CN says it will add francophones to board

by The Canadian Press (CPSTF)

The country’s largest railroad operator has pledged to fill the void of francophones on its board of directors, scrambling to reassure Quebecers amid heightened language sensitivities in the province.

In a statement in French, Canadian National Railway Co. says two board members will run out their terms and step down in the “coming months,” allowing the company to “correct the situation” – though none of the 11 newly named nominees are native French speakers.

Until earlier this year, the board could point to at least one francophone director, former Quebec premier Jean Charest, who stepped down to run for the federal Conservative leadership.

Rousseau’s lack of French

Language issues in the province’s corporate world exploded in November after Air Canada CEO Michael Rousseau’s comments about his weak French skills sparked an uproar.

Caisse de depot et placement du Quebec, a major CN shareholder, says it is unacceptable that there is a lack of francophone representation on the board of a Montreal-based company that is subject to the Official Languages Act.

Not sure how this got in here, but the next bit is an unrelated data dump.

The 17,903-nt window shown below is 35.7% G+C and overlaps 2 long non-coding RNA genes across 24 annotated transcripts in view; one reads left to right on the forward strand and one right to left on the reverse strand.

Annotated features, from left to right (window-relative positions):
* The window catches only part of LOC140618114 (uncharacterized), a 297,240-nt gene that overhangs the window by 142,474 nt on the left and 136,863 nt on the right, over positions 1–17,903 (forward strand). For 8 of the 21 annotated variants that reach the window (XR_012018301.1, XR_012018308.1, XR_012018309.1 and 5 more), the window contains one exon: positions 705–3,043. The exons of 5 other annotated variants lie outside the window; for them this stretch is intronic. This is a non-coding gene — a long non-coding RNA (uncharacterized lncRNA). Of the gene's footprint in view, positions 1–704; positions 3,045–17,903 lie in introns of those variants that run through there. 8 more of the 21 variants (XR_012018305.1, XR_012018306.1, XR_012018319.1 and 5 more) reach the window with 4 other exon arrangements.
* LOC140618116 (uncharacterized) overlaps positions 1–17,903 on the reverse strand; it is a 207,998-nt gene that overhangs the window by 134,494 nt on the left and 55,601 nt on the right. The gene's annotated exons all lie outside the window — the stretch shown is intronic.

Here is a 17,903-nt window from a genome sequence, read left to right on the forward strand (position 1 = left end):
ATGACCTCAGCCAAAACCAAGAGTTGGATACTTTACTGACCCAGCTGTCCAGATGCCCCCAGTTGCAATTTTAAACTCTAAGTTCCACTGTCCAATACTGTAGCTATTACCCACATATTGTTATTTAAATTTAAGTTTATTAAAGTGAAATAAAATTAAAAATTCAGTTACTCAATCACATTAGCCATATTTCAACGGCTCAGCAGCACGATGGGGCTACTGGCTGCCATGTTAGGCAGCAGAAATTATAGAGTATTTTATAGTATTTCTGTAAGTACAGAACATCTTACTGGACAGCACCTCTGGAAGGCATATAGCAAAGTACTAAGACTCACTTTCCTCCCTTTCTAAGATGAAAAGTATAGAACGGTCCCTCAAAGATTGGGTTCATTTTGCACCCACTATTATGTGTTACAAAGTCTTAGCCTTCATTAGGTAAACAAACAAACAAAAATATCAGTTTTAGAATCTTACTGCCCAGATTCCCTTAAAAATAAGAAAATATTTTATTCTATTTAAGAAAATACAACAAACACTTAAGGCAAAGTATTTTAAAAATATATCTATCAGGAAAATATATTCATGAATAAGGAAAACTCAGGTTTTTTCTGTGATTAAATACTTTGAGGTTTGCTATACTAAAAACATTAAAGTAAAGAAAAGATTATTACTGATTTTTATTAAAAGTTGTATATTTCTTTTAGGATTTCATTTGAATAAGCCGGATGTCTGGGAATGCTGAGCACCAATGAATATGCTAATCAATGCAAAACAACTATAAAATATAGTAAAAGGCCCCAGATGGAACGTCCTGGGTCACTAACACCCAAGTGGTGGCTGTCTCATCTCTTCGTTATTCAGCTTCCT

“We are extremely disappointed that CN is not taking into account this important aspect of its board’s composition, even though we have spoken to them on multiple occasions to encourage them to improve the representation of their stakeholders, namely their employees, shareholders, customers and the communities in which the company operates,” spokesman Maxime Chagnon wrote in an email.

“It is surprising that they did not find qualified francophone candidates living in Quebec.”

CN chief executive Tracy Robinson said on her appointment in January that she had begun French lessons to communicate with CN employees and customers and “embrace the experience of living in Quebec.”

CN, like fellow former Crown corporation Air Canada, is subject to Canada’s Official Languages Act, which requires federal institutions to provide services in English or French on request.

Despite having no native speakers of Quebec’s official language and common tongue, the board touts diversity in one respect: six of its 11 directors are women, including the CEO.